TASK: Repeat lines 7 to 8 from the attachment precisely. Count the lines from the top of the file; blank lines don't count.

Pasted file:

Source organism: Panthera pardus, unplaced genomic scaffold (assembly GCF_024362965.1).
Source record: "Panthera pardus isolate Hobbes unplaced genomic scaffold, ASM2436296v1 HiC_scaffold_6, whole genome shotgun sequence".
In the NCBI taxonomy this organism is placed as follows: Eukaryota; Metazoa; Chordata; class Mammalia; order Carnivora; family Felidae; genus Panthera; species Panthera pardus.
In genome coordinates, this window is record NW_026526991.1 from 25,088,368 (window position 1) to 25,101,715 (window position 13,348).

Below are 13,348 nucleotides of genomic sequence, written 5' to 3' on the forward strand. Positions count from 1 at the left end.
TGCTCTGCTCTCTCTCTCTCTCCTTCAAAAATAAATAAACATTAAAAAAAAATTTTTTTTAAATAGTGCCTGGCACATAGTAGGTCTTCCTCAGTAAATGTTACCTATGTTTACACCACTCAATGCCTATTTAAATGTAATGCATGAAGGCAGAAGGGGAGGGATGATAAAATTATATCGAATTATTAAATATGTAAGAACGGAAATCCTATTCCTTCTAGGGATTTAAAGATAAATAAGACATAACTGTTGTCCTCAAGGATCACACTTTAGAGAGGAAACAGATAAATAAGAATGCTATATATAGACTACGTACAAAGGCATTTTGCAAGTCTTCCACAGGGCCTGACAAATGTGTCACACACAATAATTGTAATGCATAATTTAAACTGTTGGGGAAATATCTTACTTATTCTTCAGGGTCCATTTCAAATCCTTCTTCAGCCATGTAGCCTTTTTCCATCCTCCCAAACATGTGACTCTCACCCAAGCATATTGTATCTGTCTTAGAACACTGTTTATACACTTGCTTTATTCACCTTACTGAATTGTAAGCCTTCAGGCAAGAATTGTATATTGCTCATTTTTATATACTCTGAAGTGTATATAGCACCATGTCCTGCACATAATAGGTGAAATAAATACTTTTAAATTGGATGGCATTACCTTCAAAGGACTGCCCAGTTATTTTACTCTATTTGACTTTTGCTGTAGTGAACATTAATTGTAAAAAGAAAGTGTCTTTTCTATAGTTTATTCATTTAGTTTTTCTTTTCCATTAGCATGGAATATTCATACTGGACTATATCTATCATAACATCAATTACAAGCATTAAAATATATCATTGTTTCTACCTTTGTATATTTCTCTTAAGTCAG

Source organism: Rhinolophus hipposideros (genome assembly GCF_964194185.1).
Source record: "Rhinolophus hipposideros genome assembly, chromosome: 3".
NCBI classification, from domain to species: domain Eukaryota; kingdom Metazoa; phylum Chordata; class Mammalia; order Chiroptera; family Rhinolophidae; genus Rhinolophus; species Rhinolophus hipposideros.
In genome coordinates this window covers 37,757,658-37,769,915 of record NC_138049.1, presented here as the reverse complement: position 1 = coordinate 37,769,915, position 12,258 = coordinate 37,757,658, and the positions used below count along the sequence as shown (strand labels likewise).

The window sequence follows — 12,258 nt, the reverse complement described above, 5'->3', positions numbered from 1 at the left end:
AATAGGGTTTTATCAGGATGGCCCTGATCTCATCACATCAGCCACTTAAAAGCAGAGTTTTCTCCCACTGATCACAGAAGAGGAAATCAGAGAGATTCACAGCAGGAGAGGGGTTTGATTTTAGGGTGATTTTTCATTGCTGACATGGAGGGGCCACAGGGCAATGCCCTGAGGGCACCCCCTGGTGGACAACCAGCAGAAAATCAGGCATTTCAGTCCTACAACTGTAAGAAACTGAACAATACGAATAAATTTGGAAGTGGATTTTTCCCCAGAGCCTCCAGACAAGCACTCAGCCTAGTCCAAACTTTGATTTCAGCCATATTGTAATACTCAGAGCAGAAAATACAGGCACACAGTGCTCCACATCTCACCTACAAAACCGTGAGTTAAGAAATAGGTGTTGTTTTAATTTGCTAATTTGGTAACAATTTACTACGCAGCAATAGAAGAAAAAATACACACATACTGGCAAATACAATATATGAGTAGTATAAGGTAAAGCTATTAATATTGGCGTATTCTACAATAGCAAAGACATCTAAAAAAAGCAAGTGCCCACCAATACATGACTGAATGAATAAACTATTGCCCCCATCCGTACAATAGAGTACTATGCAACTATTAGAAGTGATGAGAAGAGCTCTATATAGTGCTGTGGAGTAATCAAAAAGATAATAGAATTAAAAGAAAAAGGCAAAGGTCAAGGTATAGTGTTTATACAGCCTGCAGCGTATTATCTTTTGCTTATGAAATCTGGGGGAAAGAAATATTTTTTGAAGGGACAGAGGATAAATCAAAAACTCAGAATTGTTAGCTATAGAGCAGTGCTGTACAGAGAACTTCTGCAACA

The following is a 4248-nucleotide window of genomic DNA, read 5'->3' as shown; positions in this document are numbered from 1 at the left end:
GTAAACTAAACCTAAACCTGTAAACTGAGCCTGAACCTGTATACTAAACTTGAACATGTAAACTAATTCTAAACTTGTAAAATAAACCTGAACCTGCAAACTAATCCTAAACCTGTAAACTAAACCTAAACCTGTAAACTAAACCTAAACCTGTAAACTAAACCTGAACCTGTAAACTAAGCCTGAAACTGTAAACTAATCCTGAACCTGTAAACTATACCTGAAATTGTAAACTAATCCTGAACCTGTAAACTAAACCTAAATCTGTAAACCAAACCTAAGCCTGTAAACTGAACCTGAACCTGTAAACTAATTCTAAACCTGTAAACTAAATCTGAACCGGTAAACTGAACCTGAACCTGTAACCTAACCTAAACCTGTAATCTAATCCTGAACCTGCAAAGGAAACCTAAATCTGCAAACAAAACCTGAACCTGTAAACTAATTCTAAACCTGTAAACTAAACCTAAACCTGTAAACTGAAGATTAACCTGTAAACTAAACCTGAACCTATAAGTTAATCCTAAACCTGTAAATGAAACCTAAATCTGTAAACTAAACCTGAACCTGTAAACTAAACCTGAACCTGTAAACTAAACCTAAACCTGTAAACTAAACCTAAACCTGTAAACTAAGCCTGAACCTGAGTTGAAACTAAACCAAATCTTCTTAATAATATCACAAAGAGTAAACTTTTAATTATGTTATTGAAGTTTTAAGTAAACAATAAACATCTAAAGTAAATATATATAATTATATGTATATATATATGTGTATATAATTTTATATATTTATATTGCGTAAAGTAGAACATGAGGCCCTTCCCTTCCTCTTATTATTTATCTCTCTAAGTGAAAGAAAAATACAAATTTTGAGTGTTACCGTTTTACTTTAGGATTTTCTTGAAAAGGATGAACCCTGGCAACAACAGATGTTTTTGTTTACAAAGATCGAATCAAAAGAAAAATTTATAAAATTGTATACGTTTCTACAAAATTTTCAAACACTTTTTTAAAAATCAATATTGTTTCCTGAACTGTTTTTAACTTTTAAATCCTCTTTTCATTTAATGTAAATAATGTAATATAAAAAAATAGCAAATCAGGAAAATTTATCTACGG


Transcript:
Source organism: Rhinolophus hipposideros (genome assembly GCF_964194185.1).
Source record: "Rhinolophus hipposideros genome assembly, chromosome: 3".